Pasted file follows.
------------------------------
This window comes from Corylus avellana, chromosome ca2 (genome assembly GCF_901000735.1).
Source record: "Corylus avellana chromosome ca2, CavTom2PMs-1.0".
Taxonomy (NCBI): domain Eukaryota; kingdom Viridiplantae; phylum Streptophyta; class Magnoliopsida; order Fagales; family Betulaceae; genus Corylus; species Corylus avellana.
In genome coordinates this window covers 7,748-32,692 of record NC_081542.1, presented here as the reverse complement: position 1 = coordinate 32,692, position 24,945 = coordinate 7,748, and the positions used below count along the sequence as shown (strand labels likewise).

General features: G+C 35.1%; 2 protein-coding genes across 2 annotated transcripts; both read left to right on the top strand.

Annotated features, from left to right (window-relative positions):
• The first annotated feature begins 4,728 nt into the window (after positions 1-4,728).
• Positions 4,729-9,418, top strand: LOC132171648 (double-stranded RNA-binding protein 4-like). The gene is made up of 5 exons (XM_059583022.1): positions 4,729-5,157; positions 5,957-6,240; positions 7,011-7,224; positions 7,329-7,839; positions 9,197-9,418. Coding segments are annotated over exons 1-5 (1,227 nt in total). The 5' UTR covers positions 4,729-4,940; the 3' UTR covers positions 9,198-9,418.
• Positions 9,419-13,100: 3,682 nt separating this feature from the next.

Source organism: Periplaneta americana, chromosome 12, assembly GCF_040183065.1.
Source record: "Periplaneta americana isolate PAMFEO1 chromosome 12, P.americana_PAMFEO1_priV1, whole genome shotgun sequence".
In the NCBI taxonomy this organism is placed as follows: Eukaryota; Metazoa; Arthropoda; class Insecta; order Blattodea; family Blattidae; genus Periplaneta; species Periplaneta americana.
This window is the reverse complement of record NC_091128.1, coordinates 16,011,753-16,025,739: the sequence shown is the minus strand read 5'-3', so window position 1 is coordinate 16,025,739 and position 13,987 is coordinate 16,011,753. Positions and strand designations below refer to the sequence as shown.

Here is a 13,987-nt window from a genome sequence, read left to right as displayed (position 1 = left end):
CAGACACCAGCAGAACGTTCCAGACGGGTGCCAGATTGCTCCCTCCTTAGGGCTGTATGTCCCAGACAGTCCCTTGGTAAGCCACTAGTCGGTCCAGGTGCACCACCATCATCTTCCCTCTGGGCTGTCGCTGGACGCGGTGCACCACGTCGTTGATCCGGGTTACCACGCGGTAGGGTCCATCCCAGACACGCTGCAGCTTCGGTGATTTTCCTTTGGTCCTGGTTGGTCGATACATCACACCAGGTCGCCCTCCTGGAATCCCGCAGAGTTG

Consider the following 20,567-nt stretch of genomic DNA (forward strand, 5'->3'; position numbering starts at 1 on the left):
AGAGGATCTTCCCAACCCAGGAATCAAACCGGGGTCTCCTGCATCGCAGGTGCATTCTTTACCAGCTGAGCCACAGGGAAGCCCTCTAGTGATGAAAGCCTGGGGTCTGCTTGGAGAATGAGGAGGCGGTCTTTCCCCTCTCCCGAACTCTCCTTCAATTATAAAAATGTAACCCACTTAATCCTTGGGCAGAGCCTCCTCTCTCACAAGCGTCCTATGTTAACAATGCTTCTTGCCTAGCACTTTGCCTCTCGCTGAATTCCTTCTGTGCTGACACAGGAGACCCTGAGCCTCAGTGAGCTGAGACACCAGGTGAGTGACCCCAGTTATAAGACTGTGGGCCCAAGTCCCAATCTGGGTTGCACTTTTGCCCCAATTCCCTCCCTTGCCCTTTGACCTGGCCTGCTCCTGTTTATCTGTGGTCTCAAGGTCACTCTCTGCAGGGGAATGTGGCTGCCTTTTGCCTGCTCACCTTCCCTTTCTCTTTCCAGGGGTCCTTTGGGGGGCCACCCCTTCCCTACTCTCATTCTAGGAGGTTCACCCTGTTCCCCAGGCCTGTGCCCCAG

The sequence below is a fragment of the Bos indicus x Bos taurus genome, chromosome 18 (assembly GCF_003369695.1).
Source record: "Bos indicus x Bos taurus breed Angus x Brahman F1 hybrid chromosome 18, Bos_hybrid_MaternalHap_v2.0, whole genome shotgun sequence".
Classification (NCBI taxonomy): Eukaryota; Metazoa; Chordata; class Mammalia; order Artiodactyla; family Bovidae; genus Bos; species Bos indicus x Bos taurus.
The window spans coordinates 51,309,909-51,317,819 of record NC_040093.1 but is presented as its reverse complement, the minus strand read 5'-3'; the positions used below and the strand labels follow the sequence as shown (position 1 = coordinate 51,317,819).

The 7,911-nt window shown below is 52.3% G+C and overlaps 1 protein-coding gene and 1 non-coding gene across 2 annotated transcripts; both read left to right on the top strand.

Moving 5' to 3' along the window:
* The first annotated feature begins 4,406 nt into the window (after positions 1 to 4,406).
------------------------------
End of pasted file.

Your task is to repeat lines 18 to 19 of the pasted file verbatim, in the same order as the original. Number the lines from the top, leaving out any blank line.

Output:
The sequence below is a fragment of the Bos indicus x Bos taurus genome, chromosome 18 (assembly GCF_003369695.1).
Source record: "Bos indicus x Bos taurus breed Angus x Brahman F1 hybrid chromosome 18, Bos_hybrid_MaternalHap_v2.0, whole genome shotgun sequence".